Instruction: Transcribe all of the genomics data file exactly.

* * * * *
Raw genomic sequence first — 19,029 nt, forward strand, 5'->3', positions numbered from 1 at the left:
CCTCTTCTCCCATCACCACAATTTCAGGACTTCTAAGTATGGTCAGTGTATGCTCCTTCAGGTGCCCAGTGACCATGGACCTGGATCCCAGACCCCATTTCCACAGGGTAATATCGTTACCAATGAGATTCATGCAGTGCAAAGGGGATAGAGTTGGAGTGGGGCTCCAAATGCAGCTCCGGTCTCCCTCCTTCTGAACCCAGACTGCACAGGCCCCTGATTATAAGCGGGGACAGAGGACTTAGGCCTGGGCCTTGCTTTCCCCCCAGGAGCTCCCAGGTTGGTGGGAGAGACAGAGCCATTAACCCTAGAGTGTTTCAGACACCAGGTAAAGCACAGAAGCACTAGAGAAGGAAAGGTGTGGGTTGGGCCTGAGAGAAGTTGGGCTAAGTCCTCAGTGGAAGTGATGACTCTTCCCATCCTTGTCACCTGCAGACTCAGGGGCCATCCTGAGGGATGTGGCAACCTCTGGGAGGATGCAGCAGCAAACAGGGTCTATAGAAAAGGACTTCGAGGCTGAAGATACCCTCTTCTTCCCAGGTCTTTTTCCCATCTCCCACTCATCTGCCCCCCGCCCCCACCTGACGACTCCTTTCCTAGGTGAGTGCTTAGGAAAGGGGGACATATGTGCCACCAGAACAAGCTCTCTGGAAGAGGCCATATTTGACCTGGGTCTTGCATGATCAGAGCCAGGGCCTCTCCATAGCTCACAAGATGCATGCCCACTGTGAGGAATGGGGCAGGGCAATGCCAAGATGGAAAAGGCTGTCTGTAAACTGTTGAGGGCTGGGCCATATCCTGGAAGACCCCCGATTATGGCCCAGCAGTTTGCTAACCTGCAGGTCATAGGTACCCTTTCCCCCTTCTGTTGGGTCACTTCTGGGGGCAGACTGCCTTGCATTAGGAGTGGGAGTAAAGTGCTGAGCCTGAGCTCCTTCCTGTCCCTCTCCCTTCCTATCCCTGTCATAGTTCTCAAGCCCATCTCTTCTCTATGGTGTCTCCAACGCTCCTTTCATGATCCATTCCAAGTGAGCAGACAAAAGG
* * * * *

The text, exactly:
Raw genomic sequence first — 19,029 nt, forward strand, 5'->3', positions numbered from 1 at the left:
CCTCTTCTCCCATCACCACAATTTCAGGACTTCTAAGTATGGTCAGTGTATGCTCCTTCAGGTGCCCAGTGACCATGGACCTGGATCCCAGACCCCATTTCCACAGGGTAATATCGTTACCAATGAGATTCATGCAGTGCAAAGGGGATAGAGTTGGAGTGGGGCTCCAAATGCAGCTCCGGTCTCCCTCCTTCTGAACCCAGACTGCACAGGCCCCTGATTATAAGCGGGGACAGAGGACTTAGGCCTGGGCCTTGCTTTCCCCCCAGGAGCTCCCAGGTTGGTGGGAGAGACAGAGCCATTAACCCTAGAGTGTTTCAGACACCAGGTAAAGCACAGAAGCACTAGAGAAGGAAAGGTGTGGGTTGGGCCTGAGAGAAGTTGGGCTAAGTCCTCAGTGGAAGTGATGACTCTTCCCATCCTTGTCACCTGCAGACTCAGGGGCCATCCTGAGGGATGTGGCAACCTCTGGGAGGATGCAGCAGCAAACAGGGTCTATAGAAAAGGACTTCGAGGCTGAAGATACCCTCTTCTTCCCAGGTCTTTTTCCCATCTCCCACTCATCTGCCCCCCGCCCCCACCTGACGACTCCTTTCCTAGGTGAGTGCTTAGGAAAGGGGGACATATGTGCCACCAGAACAAGCTCTCTGGAAGAGGCCATATTTGACCTGGGTCTTGCATGATCAGAGCCAGGGCCTCTCCATAGCTCACAAGATGCATGCCCACTGTGAGGAATGGGGCAGGGCAATGCCAAGATGGAAAAGGCTGTCTGTAAACTGTTGAGGGCTGGGCCATATCCTGGAAGACCCCCGATTATGGCCCAGCAGTTTGCTAACCTGCAGGTCATAGGTACCCTTTCCCCCTTCTGTTGGGTCACTTCTGGGGGCAGACTGCCTTGCATTAGGAGTGGGAGTAAAGTGCTGAGCCTGAGCTCCTTCCTGTCCCTCTCCCTTCCTATCCCTGTCATAGTTCTCAAGCCCATCTCTTCTCTATGGTGTCTCCAACGCTCCTTTCATGATCCATTCCAAGTGAGCAGACAAAAGG